The first bed was planted with Pak Choy and two types of lettuce – all home-seeded in the greenhouse. That has been growing really well, and we’ve been enjoying greens with about everything. Fresh on homemade hamburgers, in fresh garden salads and as mixed greens fried with the Pak Choy. Happy customer J
In one of the double beds we planted a mixture of kale, two types of broccoli and two types of cabbage, with spring onions and penny royal as companions to hopefully deter pests. The seedlings were a mix of our own greenhouse-sprouted and some Diggers seedlings bought from the local green shed. These plants have literally shot up. We have already been enjoying some of the kale.
As for the pest deterrent companions, well, not so much… Patricia and I regularly have walk-throughs of this bed to remove caterpillars from the brassicas. Lots of them. I think the wild birds are too busy feasting on our chook food next door at Dreamland, instead of picking green morsels from our brassicas.
It took a while, but the penny eventually dropped. We could reverse that cycle, albeit manually. We now keep a little bucket handy at the vegetable patch and every time we do a de-caterpillaring, we take the bucket of caterpillars for the chooks to feast on. Of course, the roosters are first to come and look, but funnily enough, they’re not that interested. The little Scot Grey hens, on the other hand, can’t get enough of them. They gobble the caterpillars up as fast as we can carry them over. I wish I could “automate” that process, but no, letting the chooks loose on the brassica bed is not a viable option. Not yet…
Picking caterpillars and feeding chooks
It was quite uncanny, when I got the seedlings from the green shed, I also got a few bales of organic pea straw mulch to use in the new beds, as we were running low on straw and my straw supplier seems to have disappeared into the wide blue yonder. Anyway, as I was waiting in line for a coffee to get some energy boost to process said no-dig beds, some arbitrary bloke started chatting to me and we talked about no-dig beds, self-sufficiency, and of course, the dry weather (at the time), as you do. He then commented on how much problems he has had with the pea straw mulch, as the pea seeds in the mulch keep sprouting everywhere. For most part I use the pea straw mulch as one of the deeper layers in the no-dig beds, so I wasn’t overly concerned and merrily hacked my merry way on. On this particular brassica bed, I was running low on sugar cane mulch, so I used the pea straw mulch as the top layer. Low and behold – pea sprouts everywhere!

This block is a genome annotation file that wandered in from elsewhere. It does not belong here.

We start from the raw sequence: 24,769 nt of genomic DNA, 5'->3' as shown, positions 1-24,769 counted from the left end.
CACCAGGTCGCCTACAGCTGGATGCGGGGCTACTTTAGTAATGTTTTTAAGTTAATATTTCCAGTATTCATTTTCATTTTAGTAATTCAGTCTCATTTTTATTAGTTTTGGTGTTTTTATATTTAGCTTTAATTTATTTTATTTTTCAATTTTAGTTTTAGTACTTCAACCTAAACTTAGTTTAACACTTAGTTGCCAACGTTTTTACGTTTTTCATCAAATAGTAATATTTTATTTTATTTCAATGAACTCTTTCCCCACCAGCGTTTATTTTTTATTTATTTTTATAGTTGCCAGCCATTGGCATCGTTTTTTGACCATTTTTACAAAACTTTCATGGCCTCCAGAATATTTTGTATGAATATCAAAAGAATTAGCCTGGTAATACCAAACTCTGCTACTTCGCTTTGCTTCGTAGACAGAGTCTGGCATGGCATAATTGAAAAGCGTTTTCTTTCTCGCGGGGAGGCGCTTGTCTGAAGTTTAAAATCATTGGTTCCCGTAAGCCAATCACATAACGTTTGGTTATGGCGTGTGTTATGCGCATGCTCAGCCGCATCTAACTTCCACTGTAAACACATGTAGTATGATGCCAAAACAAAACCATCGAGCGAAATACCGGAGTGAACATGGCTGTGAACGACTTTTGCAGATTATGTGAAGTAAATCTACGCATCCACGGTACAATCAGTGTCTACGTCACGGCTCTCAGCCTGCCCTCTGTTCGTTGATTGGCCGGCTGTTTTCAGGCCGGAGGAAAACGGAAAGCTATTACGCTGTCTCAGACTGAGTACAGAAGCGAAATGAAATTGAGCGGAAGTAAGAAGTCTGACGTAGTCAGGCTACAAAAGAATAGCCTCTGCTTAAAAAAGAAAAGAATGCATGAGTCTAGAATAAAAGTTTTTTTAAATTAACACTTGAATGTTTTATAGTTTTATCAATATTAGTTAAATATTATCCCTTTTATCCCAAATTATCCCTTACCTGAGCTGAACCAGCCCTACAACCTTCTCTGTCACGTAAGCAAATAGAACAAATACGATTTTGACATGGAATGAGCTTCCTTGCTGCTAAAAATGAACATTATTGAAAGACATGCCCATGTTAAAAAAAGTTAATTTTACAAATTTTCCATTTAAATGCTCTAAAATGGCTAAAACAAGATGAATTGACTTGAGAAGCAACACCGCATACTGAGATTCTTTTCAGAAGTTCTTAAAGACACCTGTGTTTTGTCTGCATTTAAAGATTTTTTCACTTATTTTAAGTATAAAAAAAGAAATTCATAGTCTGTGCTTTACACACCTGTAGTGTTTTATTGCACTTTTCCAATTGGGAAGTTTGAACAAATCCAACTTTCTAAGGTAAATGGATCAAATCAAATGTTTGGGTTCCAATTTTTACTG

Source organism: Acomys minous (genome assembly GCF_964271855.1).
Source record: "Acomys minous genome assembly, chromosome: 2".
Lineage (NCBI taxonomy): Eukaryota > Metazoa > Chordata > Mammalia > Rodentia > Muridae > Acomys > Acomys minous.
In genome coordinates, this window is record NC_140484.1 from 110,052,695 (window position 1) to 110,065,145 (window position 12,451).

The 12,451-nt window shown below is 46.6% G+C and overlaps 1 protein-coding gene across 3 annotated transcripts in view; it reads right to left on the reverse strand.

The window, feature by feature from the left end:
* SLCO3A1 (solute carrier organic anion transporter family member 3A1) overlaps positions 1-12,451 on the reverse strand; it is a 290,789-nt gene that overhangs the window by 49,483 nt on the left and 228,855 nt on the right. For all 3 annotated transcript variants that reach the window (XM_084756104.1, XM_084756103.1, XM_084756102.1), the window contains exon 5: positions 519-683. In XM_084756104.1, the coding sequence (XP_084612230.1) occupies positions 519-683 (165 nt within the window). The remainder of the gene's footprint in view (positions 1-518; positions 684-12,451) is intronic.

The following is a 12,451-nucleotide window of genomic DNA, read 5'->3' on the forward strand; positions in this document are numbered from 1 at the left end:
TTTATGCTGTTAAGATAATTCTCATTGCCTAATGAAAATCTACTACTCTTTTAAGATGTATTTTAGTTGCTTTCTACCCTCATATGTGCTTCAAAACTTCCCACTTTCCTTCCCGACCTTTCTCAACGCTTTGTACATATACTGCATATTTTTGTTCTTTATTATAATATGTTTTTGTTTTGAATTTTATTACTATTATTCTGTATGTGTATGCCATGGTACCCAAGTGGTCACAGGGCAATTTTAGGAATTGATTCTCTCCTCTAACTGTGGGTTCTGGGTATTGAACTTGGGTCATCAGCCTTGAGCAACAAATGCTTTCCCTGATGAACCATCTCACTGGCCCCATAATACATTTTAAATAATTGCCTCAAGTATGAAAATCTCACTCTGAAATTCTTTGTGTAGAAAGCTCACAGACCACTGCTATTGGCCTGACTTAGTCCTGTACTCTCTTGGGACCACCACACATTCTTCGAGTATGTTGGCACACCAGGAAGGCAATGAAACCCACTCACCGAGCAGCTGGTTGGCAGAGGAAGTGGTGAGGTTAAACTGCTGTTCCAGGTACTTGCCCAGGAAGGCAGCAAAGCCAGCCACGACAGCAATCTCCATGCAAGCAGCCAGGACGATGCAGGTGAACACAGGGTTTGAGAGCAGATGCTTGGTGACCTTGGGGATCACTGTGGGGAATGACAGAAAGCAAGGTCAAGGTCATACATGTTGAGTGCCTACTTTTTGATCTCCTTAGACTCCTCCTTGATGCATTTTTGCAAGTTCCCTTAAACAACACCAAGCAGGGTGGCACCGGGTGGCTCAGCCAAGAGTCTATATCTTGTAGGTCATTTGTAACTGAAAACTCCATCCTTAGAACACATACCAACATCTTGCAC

Two of our long beds – they are part of a long bed that runs lengthwise all along the side of the other beds – have been planted chockers with garlic. Well, they have just started coming up, but then the garlic in the no-dig beds over at Dreamland haven’t even started, and they were planted even before these ones were. So we wait patiently. The good news is, no weeds have been sprouting either.
In the second last of our long beds we planted more lettuce and more Pak Choy (both home sprouted in the greenhouse) and some sugar snap peas, which were direct seeded. What was interesting about this bed was that its level dropped a lot more than the other new no-dig beds. Not to worry, it will get more layers after this crop.
Whereas my peas which were sown into the ground at Dreamland are reluctantly and slowly coming up, the ones in this last bed look quite alive and energetic, even though they are at the dry end of the bed. I’ve tried a new experiment on this bed, lining it with thick weed mat to try and keep the couch and the Eucalyptus roots out of it. I’m aware of capillary power, however – so the Eucalyptus roots may still suck the ground dry below the bed, which in turn would drain the bed – but let’s see how it goes.
With the whole compost and glass saga , the progress on the re-do effort was slowed down a bit. In a way that was a good thing, as it gave the next batch of seedlings in the greenhouse time to get really strong before being transplanted. The only problem is, the spring onions are getting a bit root-bound in their punnets, but we’ll figure out that little problem now that we’re up and running again.
So, we’ve got about a quarter of the beds done. Two quarters to go, if you the maths make sense? Clue: there are some beds with perennials like rhubarb and asparagus that aren’t getting redone. Some of the strawberry beds will also only get redone later. O, and one of the old beds is full of young spinach that we need to finish first – which could take a while, unless the chooks have a say in the matter. There, puzzle solved. OK, get that wheelbarrow and shovel out, matey, you’ve still two quarters to go!